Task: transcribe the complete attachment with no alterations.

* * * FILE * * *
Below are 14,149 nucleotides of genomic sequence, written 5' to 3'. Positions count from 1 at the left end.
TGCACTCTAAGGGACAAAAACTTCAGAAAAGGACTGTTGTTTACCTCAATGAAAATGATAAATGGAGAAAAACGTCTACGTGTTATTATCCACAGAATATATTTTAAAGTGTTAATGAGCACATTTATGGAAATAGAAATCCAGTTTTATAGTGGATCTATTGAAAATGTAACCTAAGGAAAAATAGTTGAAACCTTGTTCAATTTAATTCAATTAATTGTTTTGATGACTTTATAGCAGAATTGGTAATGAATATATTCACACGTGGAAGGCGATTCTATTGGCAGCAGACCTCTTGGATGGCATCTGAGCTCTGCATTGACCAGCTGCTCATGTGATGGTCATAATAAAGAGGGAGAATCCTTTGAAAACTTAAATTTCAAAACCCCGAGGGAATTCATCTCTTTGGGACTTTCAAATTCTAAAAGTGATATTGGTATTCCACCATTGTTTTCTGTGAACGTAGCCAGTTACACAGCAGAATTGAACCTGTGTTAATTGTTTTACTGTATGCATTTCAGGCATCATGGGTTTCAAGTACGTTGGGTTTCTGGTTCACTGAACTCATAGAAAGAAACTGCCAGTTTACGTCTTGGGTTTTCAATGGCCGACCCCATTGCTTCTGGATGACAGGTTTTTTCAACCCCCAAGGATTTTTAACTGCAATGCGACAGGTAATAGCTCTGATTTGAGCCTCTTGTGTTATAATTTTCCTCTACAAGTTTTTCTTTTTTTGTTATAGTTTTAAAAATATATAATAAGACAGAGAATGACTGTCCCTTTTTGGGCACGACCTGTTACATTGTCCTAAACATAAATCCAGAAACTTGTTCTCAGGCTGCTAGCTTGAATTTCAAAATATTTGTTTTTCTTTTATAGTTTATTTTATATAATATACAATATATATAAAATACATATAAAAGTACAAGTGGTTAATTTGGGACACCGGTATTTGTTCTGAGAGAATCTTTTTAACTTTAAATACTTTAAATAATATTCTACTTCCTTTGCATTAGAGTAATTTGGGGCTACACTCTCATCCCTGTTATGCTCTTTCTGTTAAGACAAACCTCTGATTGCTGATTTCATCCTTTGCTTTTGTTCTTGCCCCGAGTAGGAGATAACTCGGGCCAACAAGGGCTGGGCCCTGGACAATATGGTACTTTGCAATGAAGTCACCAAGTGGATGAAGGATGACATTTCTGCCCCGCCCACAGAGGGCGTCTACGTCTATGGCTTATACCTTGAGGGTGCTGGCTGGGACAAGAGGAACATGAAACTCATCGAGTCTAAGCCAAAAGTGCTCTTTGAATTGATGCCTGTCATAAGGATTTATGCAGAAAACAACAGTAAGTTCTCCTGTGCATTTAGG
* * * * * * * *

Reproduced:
Below are 14,149 nucleotides of genomic sequence, written 5' to 3'. Positions count from 1 at the left end.
TGCACTCTAAGGGACAAAAACTTCAGAAAAGGACTGTTGTTTACCTCAATGAAAATGATAAATGGAGAAAAACGTCTACGTGTTATTATCCACAGAATATATTTTAAAGTGTTAATGAGCACATTTATGGAAATAGAAATCCAGTTTTATAGTGGATCTATTGAAAATGTAACCTAAGGAAAAATAGTTGAAACCTTGTTCAATTTAATTCAATTAATTGTTTTGATGACTTTATAGCAGAATTGGTAATGAATATATTCACACGTGGAAGGCGATTCTATTGGCAGCAGACCTCTTGGATGGCATCTGAGCTCTGCATTGACCAGCTGCTCATGTGATGGTCATAATAAAGAGGGAGAATCCTTTGAAAACTTAAATTTCAAAACCCCGAGGGAATTCATCTCTTTGGGACTTTCAAATTCTAAAAGTGATATTGGTATTCCACCATTGTTTTCTGTGAACGTAGCCAGTTACACAGCAGAATTGAACCTGTGTTAATTGTTTTACTGTATGCATTTCAGGCATCATGGGTTTCAAGTACGTTGGGTTTCTGGTTCACTGAACTCATAGAAAGAAACTGCCAGTTTACGTCTTGGGTTTTCAATGGCCGACCCCATTGCTTCTGGATGACAGGTTTTTTCAACCCCCAAGGATTTTTAACTGCAATGCGACAGGTAATAGCTCTGATTTGAGCCTCTTGTGTTATAATTTTCCTCTACAAGTTTTTCTTTTTTTGTTATAGTTTTAAAAATATATAATAAGACAGAGAATGACTGTCCCTTTTTGGGCACGACCTGTTACATTGTCCTAAACATAAATCCAGAAACTTGTTCTCAGGCTGCTAGCTTGAATTTCAAAATATTTGTTTTTCTTTTATAGTTTATTTTATATAATATACAATATATATAAAATACATATAAAAGTACAAGTGGTTAATTTGGGACACCGGTATTTGTTCTGAGAGAATCTTTTTAACTTTAAATACTTTAAATAATATTCTACTTCCTTTGCATTAGAGTAATTTGGGGCTACACTCTCATCCCTGTTATGCTCTTTCTGTTAAGACAAACCTCTGATTGCTGATTTCATCCTTTGCTTTTGTTCTTGCCCCGAGTAGGAGATAACTCGGGCCAACAAGGGCTGGGCCCTGGACAATATGGTACTTTGCAATGAAGTCACCAAGTGGATGAAGGATGACATTTCTGCCCCGCCCACAGAGGGCGTCTACGTCTATGGCTTATACCTTGAGGGTGCTGGCTGGGACAAGAGGAACATGAAACTCATCGAGTCTAAGCCAAAAGTGCTCTTTGAATTGATGCCTGTCATAAGGATTTATGCAGAAAACAACAGTAAGTTCTCCTGTGCATTTAGG